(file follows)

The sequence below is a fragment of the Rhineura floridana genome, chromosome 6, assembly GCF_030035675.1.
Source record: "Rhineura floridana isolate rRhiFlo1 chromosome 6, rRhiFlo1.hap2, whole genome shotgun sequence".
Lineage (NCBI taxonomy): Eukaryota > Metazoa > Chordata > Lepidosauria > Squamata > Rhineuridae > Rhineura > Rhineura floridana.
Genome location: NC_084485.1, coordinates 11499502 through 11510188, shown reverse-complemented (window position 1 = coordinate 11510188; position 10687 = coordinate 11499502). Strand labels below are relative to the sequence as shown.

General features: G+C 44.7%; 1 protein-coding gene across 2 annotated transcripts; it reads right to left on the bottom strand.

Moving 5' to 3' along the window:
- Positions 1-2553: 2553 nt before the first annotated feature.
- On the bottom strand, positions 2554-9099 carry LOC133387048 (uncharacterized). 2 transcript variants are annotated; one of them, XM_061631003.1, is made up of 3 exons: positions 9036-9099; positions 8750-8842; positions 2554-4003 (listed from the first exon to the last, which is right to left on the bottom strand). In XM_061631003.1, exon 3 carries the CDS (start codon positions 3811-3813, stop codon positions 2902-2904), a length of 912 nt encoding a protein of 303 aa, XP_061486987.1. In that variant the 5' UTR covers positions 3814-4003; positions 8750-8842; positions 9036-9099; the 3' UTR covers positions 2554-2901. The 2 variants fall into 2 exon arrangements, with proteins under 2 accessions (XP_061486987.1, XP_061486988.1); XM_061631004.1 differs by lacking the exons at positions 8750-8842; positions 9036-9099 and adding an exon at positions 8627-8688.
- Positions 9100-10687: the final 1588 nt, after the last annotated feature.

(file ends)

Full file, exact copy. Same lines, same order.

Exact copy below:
The sequence below is a fragment of the Rhineura floridana genome, chromosome 6, assembly GCF_030035675.1.
Source record: "Rhineura floridana isolate rRhiFlo1 chromosome 6, rRhiFlo1.hap2, whole genome shotgun sequence".
Lineage (NCBI taxonomy): Eukaryota > Metazoa > Chordata > Lepidosauria > Squamata > Rhineuridae > Rhineura > Rhineura floridana.
Genome location: NC_084485.1, coordinates 11499502 through 11510188, shown reverse-complemented (window position 1 = coordinate 11510188; position 10687 = coordinate 11499502). Strand labels below are relative to the sequence as shown.

General features: G+C 44.7%; 1 protein-coding gene across 2 annotated transcripts; it reads right to left on the bottom strand.

Moving 5' to 3' along the window:
- Positions 1-2553: 2553 nt before the first annotated feature.
- On the bottom strand, positions 2554-9099 carry LOC133387048 (uncharacterized). 2 transcript variants are annotated; one of them, XM_061631003.1, is made up of 3 exons: positions 9036-9099; positions 8750-8842; positions 2554-4003 (listed from the first exon to the last, which is right to left on the bottom strand). In XM_061631003.1, exon 3 carries the CDS (start codon positions 3811-3813, stop codon positions 2902-2904), a length of 912 nt encoding a protein of 303 aa, XP_061486987.1. In that variant the 5' UTR covers positions 3814-4003; positions 8750-8842; positions 9036-9099; the 3' UTR covers positions 2554-2901. The 2 variants fall into 2 exon arrangements, with proteins under 2 accessions (XP_061486987.1, XP_061486988.1); XM_061631004.1 differs by lacking the exons at positions 8750-8842; positions 9036-9099 and adding an exon at positions 8627-8688.
- Positions 9100-10687: the final 1588 nt, after the last annotated feature.